With analog cellular telephone service on the AMPS network allowed to phase out beginning in February 2008, security dealers and systems integrators need to prepare their customers for the transition now.

“It’s just a matter of educating the market, getting out in front of it and positioning it in a world where networks are changing ever so frequently,” advised Gordon Hope, vice president of marketing, business development, Honeywell Security and Custom Electronics, Syosset, N.Y.

The Federal Communications Commission (FCC) has set Feb. 18, 2008, for ending the requirement that cellular telephone carriers provide analog mobile phone service (AMPS). These carriers have been converting their networks to digital for years and will be allowed after that “sunset date” to use the frequencies previously occupied for AMPS transmissions for digital cell phones.

Alarm customers whose systems use the AMPS network will need to have those systems converted to digital transmission, although other alternatives are being explored by the Alarm Industry Communications Committee (AICC).

Among these are convincing the cellular telephone industry and/or the FCC to extend the deadline and developing new digital equipment to replace the AMPS system.

Others using the system include the OnStar automobile communication system, services for the hearing-impaired, some governmental departments and public utilities. However, OnStar has announced it will convert to digital by the sunset date.

The FCC will comment in February 2006 and February 2007 on how the AMPS phase-out would affect hearing-impaired customers. It already has rejected a public safety argument advanced by OnStar to delay the transition.

One strategy being advanced by the AICC is to use an FCC extension of the sunset date to obtain less onerous financial terms from the cellular carriers to continue the AMPS service for a period.

“It’s certainly painful, especially for the smaller companies,” said Lou Fiore, AICC chairman. “This requirement is for installation of new equipment, and whether or not the customer will cooperate with the transition is up in the air.”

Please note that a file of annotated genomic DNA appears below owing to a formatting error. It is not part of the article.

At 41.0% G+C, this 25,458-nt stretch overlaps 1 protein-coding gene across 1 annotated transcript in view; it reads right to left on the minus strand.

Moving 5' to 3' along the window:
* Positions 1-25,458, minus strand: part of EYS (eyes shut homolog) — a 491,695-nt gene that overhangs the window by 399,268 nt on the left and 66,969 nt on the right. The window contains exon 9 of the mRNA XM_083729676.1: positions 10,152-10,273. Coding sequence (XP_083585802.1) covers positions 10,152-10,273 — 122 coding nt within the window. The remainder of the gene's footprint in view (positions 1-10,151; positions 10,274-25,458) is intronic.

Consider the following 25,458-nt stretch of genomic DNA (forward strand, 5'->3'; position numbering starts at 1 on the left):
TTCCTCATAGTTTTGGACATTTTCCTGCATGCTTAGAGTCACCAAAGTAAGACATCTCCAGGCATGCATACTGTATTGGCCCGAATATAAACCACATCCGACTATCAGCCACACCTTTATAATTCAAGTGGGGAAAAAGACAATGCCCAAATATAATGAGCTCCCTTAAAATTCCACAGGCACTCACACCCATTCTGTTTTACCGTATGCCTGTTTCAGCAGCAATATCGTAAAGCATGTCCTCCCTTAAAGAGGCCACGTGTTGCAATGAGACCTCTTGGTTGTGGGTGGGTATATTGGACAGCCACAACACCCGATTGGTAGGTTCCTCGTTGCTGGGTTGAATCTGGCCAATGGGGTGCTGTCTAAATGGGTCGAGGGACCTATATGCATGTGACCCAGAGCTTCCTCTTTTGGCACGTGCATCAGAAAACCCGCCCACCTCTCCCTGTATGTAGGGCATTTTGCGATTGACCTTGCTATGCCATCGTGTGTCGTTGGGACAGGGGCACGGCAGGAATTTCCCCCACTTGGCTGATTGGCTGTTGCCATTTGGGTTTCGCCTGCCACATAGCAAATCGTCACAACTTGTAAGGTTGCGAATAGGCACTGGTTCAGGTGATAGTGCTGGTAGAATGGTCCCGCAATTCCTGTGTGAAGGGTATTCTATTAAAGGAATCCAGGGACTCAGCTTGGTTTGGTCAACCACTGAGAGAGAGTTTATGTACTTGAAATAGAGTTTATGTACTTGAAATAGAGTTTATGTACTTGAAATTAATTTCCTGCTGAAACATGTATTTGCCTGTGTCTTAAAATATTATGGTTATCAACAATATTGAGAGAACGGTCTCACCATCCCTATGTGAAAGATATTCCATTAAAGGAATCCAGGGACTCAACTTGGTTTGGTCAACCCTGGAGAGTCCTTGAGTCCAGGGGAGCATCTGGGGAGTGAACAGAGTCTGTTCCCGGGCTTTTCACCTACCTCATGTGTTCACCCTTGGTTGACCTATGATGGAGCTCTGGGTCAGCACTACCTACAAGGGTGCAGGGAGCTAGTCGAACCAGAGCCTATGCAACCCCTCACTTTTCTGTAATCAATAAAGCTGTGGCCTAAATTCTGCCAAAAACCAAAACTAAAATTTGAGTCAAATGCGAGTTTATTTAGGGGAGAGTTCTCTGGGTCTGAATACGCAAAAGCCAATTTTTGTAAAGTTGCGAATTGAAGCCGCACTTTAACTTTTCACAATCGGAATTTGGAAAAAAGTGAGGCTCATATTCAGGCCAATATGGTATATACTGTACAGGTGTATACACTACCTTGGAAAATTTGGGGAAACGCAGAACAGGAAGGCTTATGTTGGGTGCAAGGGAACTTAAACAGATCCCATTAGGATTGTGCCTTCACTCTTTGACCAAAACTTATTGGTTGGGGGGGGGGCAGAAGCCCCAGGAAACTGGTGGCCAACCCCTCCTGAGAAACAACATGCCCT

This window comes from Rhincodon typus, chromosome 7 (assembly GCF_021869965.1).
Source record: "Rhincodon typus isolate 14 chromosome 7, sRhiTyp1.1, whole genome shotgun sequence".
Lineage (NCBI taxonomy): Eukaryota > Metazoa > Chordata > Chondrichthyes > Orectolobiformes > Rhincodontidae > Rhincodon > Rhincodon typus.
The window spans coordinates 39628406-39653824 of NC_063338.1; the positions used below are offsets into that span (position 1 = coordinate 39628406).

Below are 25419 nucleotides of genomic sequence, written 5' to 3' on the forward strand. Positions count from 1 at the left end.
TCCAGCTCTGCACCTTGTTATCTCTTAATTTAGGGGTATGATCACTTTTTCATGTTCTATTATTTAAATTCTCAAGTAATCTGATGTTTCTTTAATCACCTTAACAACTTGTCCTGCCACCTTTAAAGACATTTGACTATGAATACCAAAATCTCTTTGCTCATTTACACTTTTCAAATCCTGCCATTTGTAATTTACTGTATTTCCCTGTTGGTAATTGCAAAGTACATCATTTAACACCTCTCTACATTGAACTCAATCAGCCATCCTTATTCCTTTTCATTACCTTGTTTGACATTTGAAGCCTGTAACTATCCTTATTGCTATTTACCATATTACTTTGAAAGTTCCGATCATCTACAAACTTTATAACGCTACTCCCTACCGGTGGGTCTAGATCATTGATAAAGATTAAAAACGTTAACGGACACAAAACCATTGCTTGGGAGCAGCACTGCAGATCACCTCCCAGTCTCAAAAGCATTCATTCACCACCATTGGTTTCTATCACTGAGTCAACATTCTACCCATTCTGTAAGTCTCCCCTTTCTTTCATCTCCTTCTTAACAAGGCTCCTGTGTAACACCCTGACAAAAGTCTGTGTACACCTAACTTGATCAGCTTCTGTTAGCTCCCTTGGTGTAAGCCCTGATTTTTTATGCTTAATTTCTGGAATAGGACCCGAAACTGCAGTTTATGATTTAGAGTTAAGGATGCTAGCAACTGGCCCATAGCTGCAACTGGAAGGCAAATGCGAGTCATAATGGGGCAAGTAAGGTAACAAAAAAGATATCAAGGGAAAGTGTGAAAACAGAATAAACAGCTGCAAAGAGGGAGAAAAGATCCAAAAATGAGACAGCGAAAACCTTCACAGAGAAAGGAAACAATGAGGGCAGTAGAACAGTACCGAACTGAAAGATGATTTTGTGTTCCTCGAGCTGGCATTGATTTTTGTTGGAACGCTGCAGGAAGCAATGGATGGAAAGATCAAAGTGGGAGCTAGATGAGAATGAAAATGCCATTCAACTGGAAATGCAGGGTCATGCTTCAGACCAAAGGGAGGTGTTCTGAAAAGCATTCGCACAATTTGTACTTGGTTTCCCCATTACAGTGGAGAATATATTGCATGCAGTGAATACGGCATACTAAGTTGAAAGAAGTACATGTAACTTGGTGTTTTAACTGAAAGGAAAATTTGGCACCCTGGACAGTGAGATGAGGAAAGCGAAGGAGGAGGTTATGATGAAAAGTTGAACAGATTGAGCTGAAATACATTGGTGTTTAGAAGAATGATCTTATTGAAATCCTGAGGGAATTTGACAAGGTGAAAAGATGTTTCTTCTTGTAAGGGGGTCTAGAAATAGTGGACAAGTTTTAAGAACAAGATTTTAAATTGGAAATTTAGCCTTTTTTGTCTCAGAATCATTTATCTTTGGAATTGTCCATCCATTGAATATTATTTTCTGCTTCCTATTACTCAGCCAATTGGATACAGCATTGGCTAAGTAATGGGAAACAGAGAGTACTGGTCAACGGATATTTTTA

Fiore is awaiting additional information from the FCC about whether a delay of the sunset date is possible.

“If digital equipment was available for years, that would have been a different story, but this is all happening in a compressed time frame,” he declared.

He estimates Honeywell’s digital radio products for AlarmNet-C, which use the AMPS network, will be out for testing during the first quarter of 2006 and available in higher quantities by the second quarter of 2006.

Simply because cellular carriers will be allowed by the FCC to stop transmitting the AMPS network after Feb. 18, 2008, does not mean that all of them necessarily will do so immediately, maintained Scott McPherson, director of marketing for Telguard Security Products, Lithia Springs, Ga.

“When I say they will turn off like a light switch in congested urban areas where they’re spectrum-challenged, in the square states analog can stay operational for decades,” he asserted. The advantage to keeping AMPS in sparsely populated rural areas is that the FCC allows analog cellular radios to operate at higher power, which can provide greater coverage.

Telguard has a UL-approved digital cellular alarm communicator available now. The AICC is gathering information to present to the FCC to request that the sunset deadline be extended.

They are asking members of the security industry to complete and send to the CSAA's offices by Jan. 20 the survey available at www.csaaul.org/2005AICCAMPSTransitionSurvey.doc.

One solution the AICC also recommends on the assumption that the AMPS network will be phased out eventually if not in February 2008 is that security dealers and systems integrators stop installing AMPS systems now.

“The economic differences between analog and digital are huge for a carrier,” McPherson emphasized. “For every frequency they’re using to support one analog voice customer, they can get eight to 10 digital customers on the same frequency.

“Given that carriers spent billions for that spectrum, if they can get eight to 10 new customers on the same piece of real estate they’ve already purchased, that translates into huge economics for them,” he pointed out. “This is a big train that’s coming, and there’s nothing that’s going to stop it. The economics for it are absolutely overwhelming.”